For w < 1 m s−1 that is typical of most stratocumulus uprafts (e.g., Nicholls 1989), fact is not strongly dependent upon the aerosol concentration unless the concentration is very high (~300 cm−3 or higher), or if the mean aerosol radius is very small. Thus, in clean conditions the number of activated droplets in stratocumuli approaches the accumulation mode aerosol concentration Na, and observations generally support this (Martin et al. 1994; Leaitch et al. 1996; Gultepe and Isaac 2004; Twohy et al. 2005; Lu et al. 2007). As Na increases beyond ~200 cm−3, Nd increases sublinearly with Na, but observations still show a good case-to-case correlation between Na and Nd (Martin et al. 1994). The accumulation mode aerosol concentration is therefore the primary determinant of Nd in stratocumulus. Within a particular stratocumulus cloud system where Na does not strongly vary, there is evidence that variability in Nd is primarily controlled by variability in updraft speed (e.g., Lu et al. 2007).
Increasing the breadth of the aerosol size distribution, either through broadening of a single mode (Abdul-Razzak et al. 1998), or the introduction of a coarse aerosol mode (Ghan et al. 1998; O’Dowd et al. 1999b), also leads to a reduced fact due to increased competition for vapor from larger particles. When broadening is related to sea-salt particles as is the case at wind speeds over the ocean in excess of ~7 m s−1 (O’Dowd et al. 1999a), the reduction tends to be greatest at high wind speed and high Na and is estimated to reduce the total Nd by ~20% for surface wind speeds of 15 m s−1 (Ghan et al. 1998).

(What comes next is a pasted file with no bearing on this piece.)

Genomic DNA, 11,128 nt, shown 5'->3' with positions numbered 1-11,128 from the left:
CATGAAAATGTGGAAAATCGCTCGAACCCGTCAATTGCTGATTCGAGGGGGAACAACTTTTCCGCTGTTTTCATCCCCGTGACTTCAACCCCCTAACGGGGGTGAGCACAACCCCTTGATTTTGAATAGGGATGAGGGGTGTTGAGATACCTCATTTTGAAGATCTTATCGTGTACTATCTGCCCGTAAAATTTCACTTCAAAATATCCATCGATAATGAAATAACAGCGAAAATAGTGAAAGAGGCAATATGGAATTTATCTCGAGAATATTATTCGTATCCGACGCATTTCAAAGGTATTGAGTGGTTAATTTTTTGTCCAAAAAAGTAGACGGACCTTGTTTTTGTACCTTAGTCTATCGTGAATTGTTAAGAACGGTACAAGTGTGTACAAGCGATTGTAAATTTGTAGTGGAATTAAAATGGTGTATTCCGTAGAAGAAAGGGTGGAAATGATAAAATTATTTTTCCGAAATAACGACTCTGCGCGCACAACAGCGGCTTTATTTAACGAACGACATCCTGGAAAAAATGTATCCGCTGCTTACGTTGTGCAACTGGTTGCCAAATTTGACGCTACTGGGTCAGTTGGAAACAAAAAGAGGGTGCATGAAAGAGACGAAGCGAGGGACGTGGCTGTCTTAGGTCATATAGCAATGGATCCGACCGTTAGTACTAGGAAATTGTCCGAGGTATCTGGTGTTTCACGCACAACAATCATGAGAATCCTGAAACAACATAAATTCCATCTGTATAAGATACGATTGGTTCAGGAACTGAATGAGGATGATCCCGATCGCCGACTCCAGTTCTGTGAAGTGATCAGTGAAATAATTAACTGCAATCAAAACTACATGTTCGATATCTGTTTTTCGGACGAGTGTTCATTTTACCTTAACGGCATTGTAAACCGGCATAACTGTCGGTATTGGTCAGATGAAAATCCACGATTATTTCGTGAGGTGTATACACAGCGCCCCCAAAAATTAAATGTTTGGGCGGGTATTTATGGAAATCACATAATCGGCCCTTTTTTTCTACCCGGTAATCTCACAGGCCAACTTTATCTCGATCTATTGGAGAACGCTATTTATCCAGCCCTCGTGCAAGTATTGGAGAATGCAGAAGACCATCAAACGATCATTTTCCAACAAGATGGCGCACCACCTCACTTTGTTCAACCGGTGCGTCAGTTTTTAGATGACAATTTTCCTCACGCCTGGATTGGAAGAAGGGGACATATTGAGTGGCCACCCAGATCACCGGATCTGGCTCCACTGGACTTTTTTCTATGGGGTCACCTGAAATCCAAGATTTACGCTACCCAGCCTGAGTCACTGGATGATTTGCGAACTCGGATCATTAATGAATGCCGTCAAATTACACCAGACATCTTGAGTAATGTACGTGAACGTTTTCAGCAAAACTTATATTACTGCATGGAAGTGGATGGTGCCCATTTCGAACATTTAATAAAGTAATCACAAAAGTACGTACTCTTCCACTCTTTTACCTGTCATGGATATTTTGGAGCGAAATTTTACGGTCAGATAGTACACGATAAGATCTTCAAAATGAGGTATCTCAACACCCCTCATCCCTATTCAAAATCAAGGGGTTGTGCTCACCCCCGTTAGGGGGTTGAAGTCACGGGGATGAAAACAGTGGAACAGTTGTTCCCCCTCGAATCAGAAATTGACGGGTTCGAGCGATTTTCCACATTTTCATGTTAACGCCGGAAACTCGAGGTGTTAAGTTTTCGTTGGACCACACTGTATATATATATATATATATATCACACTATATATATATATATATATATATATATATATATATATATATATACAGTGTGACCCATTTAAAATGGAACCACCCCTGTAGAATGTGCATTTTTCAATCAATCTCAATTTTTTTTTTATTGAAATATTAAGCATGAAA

Under most circumstances in which stratocumulus clouds form, chemical effects have a more limited impact upon Nd than do Na, the aerosol size, and w (Dusek et al. 2006; Feingold 2003), but there can be situations in which reduced solubility (Fountoukis et al. 2007; Hudson 2007), surface-tension changes (Facchini et al. 1999; Nenes et al. 2002), reductions in the mass accommodation coefficient due to film-forming compounds (Feingold and Chuang 2002), and the presence of additional condensible vapors (Kulmala et al. 1993) may have important impacts upon Nd, especially in highly polluted conditions (Nenes et al. 2002). An excellent review of these effects is provided in McFiggans et al. (2006).
b. Microphysics of precipitation formation
The initial formation of drizzle requires coalescence of cloud droplets because growth by condensation to sizes larger than ~20 μm takes too long to explain observed precipitation growth in warm clouds (Jonas 1996). The initial formation of drizzle begins with small embryonic drizzle drops produced by the coalescence of droplets grown by condensation. Coalescence growth of such drops is hindered for two reasons: (i) collisions have a low efficiency (e.g., Hall 1980; Pruppacher and Klett 1997) and (ii) droplet size distributions (DSDs) become narrower with time under condensational growth conditions because the deposition process is surface area limited (Howell 1949; Mordy 1959).